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Pentagon Grounds F-35 Fleet After Runway Fire

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posted on Jul, 7 2014 @ 05:33 PM
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a reply to: ThePeaceMaker

Short of starting over from scratch, it couldn't be done.




posted on Jul, 7 2014 @ 05:50 PM
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Why aren't we throwing all our exotic technology into VTOL-based craft that can take off/land anywhere? I understand the F-35 can do that, but it's still using an air-breathing jet engine.........



posted on Jul, 7 2014 @ 06:21 PM
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a reply to: Zaphod58

What physical equipment are you referring to that is not avionics? The F22 has all the physical equipment it needs. Yes, converting carriers cost billions. UK will save in the long run by doing what needs to be done. UK should ask US to help pay for this, for not delivering on JSF.



posted on Jul, 7 2014 @ 06:28 PM
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a reply to: EternalSolace

That is what the US did when they developed the F14 from the F111. Give Northrup the contract and let them do it. You would still get them within 8 years if we started today. The US Navy needs a replacement for the F14 which had double the range, and larger payload, than JSF or F18.



posted on Jul, 7 2014 @ 06:31 PM
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a reply to: _Del_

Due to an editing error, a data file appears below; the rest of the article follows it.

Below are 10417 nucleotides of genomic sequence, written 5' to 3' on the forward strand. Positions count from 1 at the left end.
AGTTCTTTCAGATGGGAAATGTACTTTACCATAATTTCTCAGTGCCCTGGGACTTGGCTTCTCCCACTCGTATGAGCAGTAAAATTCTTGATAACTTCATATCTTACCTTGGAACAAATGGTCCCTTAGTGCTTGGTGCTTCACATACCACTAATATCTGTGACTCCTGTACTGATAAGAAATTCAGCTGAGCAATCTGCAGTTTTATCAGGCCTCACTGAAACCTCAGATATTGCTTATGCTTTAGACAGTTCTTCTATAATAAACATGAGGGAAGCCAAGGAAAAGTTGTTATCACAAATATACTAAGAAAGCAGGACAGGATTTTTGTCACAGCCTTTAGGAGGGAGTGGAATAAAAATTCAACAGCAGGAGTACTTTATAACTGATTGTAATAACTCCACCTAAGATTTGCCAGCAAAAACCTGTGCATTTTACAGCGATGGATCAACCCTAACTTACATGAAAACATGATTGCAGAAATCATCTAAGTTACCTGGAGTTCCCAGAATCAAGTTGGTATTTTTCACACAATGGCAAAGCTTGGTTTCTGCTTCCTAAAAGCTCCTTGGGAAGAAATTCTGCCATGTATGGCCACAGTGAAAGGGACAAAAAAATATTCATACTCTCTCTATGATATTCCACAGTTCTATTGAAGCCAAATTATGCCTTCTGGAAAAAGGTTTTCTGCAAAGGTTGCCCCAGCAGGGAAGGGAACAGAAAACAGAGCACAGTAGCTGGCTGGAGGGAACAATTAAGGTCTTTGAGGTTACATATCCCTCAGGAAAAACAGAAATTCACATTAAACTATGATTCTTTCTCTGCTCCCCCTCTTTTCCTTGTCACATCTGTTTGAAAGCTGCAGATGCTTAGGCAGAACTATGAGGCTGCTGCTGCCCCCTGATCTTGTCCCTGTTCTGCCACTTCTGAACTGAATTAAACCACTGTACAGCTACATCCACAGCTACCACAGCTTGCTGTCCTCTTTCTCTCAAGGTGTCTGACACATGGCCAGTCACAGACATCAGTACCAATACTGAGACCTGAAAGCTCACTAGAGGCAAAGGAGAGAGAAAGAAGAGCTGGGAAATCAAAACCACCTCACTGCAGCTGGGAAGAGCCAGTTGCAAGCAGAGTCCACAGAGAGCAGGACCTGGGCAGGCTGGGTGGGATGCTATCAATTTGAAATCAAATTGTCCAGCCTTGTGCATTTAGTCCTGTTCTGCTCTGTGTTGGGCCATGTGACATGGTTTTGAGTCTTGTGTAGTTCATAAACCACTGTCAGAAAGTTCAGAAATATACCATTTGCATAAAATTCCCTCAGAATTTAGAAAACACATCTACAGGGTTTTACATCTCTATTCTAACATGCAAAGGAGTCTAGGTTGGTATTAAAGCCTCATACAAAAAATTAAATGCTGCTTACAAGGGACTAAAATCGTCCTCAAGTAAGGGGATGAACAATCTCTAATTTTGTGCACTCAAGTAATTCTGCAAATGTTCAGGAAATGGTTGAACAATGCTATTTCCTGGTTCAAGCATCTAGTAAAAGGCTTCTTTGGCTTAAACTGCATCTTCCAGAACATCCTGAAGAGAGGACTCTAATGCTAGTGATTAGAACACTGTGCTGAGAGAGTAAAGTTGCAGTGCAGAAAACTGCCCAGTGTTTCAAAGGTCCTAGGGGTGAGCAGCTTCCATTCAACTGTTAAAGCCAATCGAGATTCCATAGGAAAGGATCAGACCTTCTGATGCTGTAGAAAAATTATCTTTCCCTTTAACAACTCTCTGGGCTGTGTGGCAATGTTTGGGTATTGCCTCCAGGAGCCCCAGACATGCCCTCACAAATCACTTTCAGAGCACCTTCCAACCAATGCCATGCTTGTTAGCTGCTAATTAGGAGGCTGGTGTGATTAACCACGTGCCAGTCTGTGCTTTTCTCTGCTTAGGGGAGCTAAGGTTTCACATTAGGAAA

You are starting with a proven fighter with the F-22. Yes it would take years to develop a derivative engine, but a new engine core would not have to be developed, which is the most expensive part of the engine. UK has leverage on this, but they have to ask.



posted on Jul, 7 2014 @ 06:33 PM
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a reply to: Zaphod58

The US needs another 500 F-22s when the JSF is halted.



posted on Jul, 7 2014 @ 06:37 PM
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originally posted by: boomer135

originally posted by: Matt1951
a reply to: Zaphod58

It would cost a lot less to restart production of the F-22, compared to just fixing the problems on the 100 or so mistake jet JSF we have already purchased.
JSF can really only be called a strike fighter when it is carrying external loads, and then it is not stealthy. Not that stealth will mean much now that there are ways to detect it.
The last F-22 were made in 2011, I doubt building new will double the price since 2011. Actually the F-22 cost less in the same year, than the LRIP JSF made in 2011. Or any JSF to date.

The last F-22 production cost was around $150 million US. You have to look, not very hard, to see the propaganda on cost of the JSF. You need to add in the cost of the engines and long lead items. I think, and you can easily verify with searches on line, cost of the JSF to date has been in the $200-300 million range, depending on which version.
The F-35A in 2012 broke under the 100 million mark per aircraft for the first time in the LRIP. That's not even close to the cost of a raptor. How can a twin engine, much larger, way more stealthier aircraft cost the same as a single engine, smaller less stealthy aircraft? Its projected that by 2019-2020 range, each JSF produced will be in the 75 million range. Your not going to build a raptor for that.